The confluence of eager international buyers on the hunt for scripted dramas and strict local statutes that prioritize standalone production houses has had a galvanizing effect on the French television business.
New actors have jumped into the fray, while other deep-rooted entities have refocused their attention toward series development. The landscape has significantly expanded, causing many longstanding players to recalibrate their place within it.
“The market will see a surplus of series and producers, especially as more film outlets move towards series production,” says Romain Bessi, managing director of French media company Newen. “The challenge in the years to come is to figure out how to distinguish ourselves and our offerings from every other option.”
Among the country’s top creators and distributors of TV content, Newen has produced such shows as “Versailles” and the popular local soap “Plus Belle la Vie.” In April 2018, it became a 100% subsidiary of TF1 Group, and has used its new support and intervening year to retool and rebrand.
After acquiring equity stakes in production outfits in Belgium, Denmark and the Netherlands, Newen has introduced a new logo and corporate motto, “All About Stories,” in a bid to emphasize their openness to European creatives.
“Whether it’s [producers like] Pupkin, De Mensen or Nimbus, they all produce high-quality fiction programs, and bringing them into the fold reinforced our desire to bang the drum for creatives and for the creative process,” adds Bessi. “We operate under the assumption that there will be more and more production going forward, so we’re positioning ourselves via our relationship with the talents we attract.”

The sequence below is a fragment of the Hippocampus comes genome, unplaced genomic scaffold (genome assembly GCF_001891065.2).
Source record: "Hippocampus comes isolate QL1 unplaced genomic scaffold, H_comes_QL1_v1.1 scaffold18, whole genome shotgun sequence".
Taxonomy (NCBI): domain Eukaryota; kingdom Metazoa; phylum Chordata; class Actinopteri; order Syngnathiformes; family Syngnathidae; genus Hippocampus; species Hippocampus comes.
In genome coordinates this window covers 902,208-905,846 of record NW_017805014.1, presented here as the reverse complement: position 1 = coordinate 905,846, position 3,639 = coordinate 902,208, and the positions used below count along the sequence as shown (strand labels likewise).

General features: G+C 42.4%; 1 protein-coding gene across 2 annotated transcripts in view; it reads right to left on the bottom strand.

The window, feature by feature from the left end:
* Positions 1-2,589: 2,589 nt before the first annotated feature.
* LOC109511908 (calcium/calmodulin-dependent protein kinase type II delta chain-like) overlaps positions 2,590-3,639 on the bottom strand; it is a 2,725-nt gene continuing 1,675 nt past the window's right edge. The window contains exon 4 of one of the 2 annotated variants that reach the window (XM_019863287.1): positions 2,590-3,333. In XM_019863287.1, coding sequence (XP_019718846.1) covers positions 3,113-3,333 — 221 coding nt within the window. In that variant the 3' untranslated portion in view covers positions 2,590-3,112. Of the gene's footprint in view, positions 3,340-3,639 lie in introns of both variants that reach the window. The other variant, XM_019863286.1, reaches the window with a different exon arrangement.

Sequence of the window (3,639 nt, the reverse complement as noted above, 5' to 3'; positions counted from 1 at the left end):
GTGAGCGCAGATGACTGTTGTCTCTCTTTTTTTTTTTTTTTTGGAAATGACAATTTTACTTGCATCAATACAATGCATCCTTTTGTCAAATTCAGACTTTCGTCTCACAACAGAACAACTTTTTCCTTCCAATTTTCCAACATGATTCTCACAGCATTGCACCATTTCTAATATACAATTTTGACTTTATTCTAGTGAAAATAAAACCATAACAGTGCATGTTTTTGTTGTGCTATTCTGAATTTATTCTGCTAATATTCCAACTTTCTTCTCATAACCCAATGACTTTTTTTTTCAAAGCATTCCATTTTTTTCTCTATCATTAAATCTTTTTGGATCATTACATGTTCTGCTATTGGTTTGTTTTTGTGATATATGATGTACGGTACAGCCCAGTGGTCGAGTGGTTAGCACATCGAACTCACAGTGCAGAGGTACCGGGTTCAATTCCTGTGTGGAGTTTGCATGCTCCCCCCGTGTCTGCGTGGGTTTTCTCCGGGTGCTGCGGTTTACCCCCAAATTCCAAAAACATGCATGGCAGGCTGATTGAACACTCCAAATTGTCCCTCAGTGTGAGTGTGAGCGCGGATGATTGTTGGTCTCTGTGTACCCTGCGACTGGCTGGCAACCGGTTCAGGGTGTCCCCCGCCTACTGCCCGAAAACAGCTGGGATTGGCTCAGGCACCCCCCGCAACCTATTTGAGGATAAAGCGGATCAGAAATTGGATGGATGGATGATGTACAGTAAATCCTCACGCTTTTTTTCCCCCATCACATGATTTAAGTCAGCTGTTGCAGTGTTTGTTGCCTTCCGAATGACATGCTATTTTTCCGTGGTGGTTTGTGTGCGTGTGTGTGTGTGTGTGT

The media player has used TF1’s support to accelerate development on original animated and scripted content, while continuing to produce series for buyers including Amazon and Netflix. It has also looked to expand its sales impact via its Newen Distribution arm, using the new corporate motto as a guiding principle.
“Series succeed because of their narratives and characters, and that’s what also helps them sell,” says Malika Abdellaoui, Newen Distribution managing director. “This abundance of quality content flooding the market has created both audiences and buyers that hold higher standards than ever before. What counts then are the stories we tell and how we package them, because that’s what makes the difference.”
In the case of police procedural “Candice Renoir,” Newen’s marketing team sought to familiarize international buyers with the show’s main character, a quirky single mom who also happens to work as an ace detective, while giving the show a gradual, windowed rollout. By building a campaign around the show’s appealing lead and patiently travelling with the title across the globe, Abdellaoui’s team was able to sell the project to 80 different territories, marking the series as one of France’s top fiction exports of the past year.
As Abdellaoui sees it, Newen’s newly consolidated position has offered her and her team a useful leg up.
“Marketing is key in order to stand out today,” she notes. “You need to position your series well, and to attract visibility you need to highlight the qualities that set your project apart. And as a distributor, you need the resources to do that.”